A renewed emphasis on cheap, simple videos was the next step in Paton’s plan. In a much publicized blitz, Paton handed out a thousand Flip cameras, encouraging JRC reporters to post videos for every story they wrote and encouraging the sales staff to monetize them. (That investment also required the purchase of hundreds of new computers, as most of JRC’s old ones lacked the memory, or even the USB ports, to accommodate the cameras.) JRC is producing a thousand videos a week, and it has plans to launch a “JRC TV” site to stream videos from across the chain later this year. Paton attributes 10 percent of JRC’s digital revenue growth to online video advertising.
These videos are unlikely to win awards—they might just be ten seconds of a wobbly view of cops standing around a car accident, or a nonsensical clip of a high school track practice. But editors say they are first trying to incorporate video into the daily routine; the quality, they hope, will follow. Emily Donohue, online editor at The Saratogian in upstate New York, says that she’s gotten positive feedback; her readers enjoy seeing themselves, their kids, and their town reflected in the videos. “We’re a community newspaper,” she says, “so that’s kind of our bread and butter.”
Paton encouraged his publishers, editors, and reporters to experiment with whatever might get readers clicking, watching, and engaged online. As an added incentive, Paton had his reporters and editors apply to be a part of the ideaLab, a small group chosen to get extra pay, equipment, and a few hours a week away from their daily responsibilities to play around with new web tools and methods for their newsrooms.
One ideaLab participant, Ivan Lajara of Kingston, New York’s Daily Freeman, says that sometimes his paper’s experiments are successful and sometimes they aren’t. In April, Lajara used CoverItLive to capture reporter Patricia Doxsey’s live tweets from a murder trial, and hundreds of readers participated in the discussion online. In addition to attracting traffic, the readers, in turn, helped Doxsey shape her coverage, as she learned what her readers found most interesting. Another experiment, the scannable quick response (QR) codes Lajara printed in the Freeman that would call up videos on readers’ smartphones, proved less successful; with only a handful of hits, he decided it wasn’t worth the effort. But he says he’s excited by this new freedom to try things “without having to go through twenty layers of bureaucracy.”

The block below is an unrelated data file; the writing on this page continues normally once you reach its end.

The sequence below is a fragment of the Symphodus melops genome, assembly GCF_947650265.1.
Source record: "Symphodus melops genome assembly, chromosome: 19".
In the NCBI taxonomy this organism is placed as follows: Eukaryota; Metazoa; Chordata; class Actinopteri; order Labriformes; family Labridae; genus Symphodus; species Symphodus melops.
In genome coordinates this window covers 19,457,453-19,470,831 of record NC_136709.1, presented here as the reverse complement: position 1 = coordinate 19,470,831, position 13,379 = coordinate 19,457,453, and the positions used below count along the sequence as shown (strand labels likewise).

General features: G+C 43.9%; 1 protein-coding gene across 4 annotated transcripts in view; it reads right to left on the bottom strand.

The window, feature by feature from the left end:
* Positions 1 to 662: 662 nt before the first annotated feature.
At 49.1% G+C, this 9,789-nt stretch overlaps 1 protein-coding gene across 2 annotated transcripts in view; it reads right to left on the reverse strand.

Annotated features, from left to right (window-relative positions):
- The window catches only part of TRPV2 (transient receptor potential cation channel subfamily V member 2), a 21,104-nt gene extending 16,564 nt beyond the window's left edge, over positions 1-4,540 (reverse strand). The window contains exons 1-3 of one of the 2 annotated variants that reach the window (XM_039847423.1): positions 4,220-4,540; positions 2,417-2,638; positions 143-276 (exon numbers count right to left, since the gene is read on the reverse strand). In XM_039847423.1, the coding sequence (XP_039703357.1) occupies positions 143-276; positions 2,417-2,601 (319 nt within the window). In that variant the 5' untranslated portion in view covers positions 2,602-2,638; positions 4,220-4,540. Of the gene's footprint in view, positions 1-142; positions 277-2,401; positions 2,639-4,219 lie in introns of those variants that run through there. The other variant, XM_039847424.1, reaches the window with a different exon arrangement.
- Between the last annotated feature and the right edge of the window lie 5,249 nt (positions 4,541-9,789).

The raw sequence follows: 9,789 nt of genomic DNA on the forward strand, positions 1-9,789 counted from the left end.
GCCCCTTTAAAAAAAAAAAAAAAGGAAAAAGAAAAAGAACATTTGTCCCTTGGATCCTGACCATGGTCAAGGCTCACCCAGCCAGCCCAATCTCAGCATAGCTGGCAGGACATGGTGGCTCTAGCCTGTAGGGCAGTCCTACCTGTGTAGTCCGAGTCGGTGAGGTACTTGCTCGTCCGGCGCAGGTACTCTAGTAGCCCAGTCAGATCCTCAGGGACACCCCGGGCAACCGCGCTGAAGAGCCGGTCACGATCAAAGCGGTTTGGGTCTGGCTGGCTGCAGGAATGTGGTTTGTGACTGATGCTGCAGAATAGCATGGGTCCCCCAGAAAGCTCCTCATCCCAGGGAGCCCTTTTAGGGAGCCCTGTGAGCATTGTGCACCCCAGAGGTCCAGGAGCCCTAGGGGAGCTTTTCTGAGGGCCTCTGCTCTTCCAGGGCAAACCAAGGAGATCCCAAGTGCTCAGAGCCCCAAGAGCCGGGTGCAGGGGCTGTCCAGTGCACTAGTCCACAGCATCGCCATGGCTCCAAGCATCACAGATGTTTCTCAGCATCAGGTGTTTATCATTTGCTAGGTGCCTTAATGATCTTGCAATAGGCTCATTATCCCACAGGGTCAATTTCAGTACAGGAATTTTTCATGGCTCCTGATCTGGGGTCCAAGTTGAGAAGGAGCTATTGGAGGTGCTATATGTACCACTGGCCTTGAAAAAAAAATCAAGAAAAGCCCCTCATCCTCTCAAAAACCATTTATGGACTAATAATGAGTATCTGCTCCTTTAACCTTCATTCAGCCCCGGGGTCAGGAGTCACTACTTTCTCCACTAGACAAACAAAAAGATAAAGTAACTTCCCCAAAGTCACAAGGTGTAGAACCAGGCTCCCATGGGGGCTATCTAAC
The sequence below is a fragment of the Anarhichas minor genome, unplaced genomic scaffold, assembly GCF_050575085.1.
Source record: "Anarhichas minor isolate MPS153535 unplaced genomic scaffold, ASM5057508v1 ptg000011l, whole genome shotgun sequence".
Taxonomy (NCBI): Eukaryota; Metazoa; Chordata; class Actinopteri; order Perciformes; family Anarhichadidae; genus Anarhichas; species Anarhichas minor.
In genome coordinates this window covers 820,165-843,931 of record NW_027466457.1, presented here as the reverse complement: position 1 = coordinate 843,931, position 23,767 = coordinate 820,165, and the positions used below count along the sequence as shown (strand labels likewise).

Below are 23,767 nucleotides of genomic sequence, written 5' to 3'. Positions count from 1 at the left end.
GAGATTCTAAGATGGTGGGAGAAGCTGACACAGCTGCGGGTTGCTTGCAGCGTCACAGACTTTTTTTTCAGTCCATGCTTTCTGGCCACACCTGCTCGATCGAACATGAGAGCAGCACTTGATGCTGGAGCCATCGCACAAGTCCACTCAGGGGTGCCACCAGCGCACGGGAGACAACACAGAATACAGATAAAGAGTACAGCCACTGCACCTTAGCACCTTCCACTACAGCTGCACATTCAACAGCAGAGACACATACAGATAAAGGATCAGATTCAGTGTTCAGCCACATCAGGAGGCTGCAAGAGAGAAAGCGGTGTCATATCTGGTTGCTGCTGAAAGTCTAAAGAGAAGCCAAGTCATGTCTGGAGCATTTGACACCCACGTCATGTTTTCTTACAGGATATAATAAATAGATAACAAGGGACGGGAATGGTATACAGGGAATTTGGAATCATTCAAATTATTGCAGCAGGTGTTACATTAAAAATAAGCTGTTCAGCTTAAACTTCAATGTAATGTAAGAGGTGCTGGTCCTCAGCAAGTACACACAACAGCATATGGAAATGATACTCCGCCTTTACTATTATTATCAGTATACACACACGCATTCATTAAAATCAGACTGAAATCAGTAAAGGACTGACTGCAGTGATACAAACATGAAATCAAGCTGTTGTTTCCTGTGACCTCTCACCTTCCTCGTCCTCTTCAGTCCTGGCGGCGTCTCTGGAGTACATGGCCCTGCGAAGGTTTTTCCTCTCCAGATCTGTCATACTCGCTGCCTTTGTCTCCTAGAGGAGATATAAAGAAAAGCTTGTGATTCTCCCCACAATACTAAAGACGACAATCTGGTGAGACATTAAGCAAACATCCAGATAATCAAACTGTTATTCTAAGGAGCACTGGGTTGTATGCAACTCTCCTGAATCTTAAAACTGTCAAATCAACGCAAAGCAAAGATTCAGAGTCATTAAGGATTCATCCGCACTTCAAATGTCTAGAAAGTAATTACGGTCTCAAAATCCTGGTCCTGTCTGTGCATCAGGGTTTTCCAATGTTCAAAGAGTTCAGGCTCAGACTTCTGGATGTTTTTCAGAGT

Such projects all had the goal of getting JRC papers in the habit of doing more with less, of drastically increasing the amount of content on their websites without increasing newsroom staff. That surge in content had the goal of bringing a larger audience to each site. And the growth of the audience, in turn, has the much more pressing goal: attracting advertisers.
The Next Newsroom?
If Paton’s staff stared blankly at him when he made his JRC debut, to a person they express enthusiasm about the direction the company is heading in. Mark Ranzenberger, online editor at The Morning Sun in central Michigan, says that the past year at JRC has shown him something he hadn’t experienced in the previous two decades. “It is the excitement of trying something new,” he says. “It is the challenge of a boss giving you permission to try stuff—and that has not been part of the culture of newspapers that I have seen.”
Perhaps none of JRC’s experiments has gotten as much industry attention as The Register Citizen’s “Open Newsroom Project.” Situated in Torrington, a small, ex-manufacturing town in northwest Connecticut with a population of about thirty-six thousand, the six-thousand circulation daily is what Paton says is the model—both business and architectural—for all of JRC’s newsrooms in the future.
Torrington’s newsroom resembles a public library or community center as much as a newsroom: it has free-access “blogging stations,” microfilm machines with the paper’s archives hooked up to a printer (also free) for genealogical and historical research, and local art on exhibit. Its conference rooms are available for local organizations to hold meetings, and reporters and editors teach classes all week on topics like online publishing, social media, and video.